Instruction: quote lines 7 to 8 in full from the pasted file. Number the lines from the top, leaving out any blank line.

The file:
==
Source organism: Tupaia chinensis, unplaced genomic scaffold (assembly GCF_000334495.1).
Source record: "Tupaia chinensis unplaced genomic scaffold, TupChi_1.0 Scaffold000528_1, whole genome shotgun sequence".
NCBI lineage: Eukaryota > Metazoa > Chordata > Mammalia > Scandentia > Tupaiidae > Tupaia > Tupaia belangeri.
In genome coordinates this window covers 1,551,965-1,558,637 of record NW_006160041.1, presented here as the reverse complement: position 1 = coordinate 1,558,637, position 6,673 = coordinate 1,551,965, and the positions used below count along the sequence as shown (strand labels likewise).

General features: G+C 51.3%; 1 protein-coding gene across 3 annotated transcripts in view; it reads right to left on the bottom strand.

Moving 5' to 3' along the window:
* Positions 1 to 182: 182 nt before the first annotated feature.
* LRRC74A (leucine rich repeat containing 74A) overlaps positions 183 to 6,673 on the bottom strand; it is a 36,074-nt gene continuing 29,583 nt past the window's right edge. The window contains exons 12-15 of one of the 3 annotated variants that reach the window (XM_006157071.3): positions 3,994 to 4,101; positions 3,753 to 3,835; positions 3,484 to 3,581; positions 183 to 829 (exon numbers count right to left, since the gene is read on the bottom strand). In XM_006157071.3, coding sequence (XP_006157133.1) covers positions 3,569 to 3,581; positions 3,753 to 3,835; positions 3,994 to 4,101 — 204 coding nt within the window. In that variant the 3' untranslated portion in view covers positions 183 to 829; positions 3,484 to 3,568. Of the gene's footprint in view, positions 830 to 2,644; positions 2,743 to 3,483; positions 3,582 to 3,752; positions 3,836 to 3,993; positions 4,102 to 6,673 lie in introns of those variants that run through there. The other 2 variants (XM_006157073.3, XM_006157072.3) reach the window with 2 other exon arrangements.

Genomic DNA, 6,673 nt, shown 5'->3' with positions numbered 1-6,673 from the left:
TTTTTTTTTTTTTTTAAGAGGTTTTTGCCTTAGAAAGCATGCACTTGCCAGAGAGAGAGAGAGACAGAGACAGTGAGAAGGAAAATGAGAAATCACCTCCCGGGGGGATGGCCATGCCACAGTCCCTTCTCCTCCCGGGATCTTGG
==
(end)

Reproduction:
* Positions 1 to 182: 182 nt before the first annotated feature.
* LRRC74A (leucine rich repeat containing 74A) overlaps positions 183 to 6,673 on the bottom strand; it is a 36,074-nt gene continuing 29,583 nt past the window's right edge. The window contains exons 12-15 of one of the 3 annotated variants that reach the window (XM_006157071.3): positions 3,994 to 4,101; positions 3,753 to 3,835; positions 3,484 to 3,581; positions 183 to 829 (exon numbers count right to left, since the gene is read on the bottom strand). In XM_006157071.3, coding sequence (XP_006157133.1) covers positions 3,569 to 3,581; positions 3,753 to 3,835; positions 3,994 to 4,101 — 204 coding nt within the window. In that variant the 3' untranslated portion in view covers positions 183 to 829; positions 3,484 to 3,568. Of the gene's footprint in view, positions 830 to 2,644; positions 2,743 to 3,483; positions 3,582 to 3,752; positions 3,836 to 3,993; positions 4,102 to 6,673 lie in introns of those variants that run through there. The other 2 variants (XM_006157073.3, XM_006157072.3) reach the window with 2 other exon arrangements.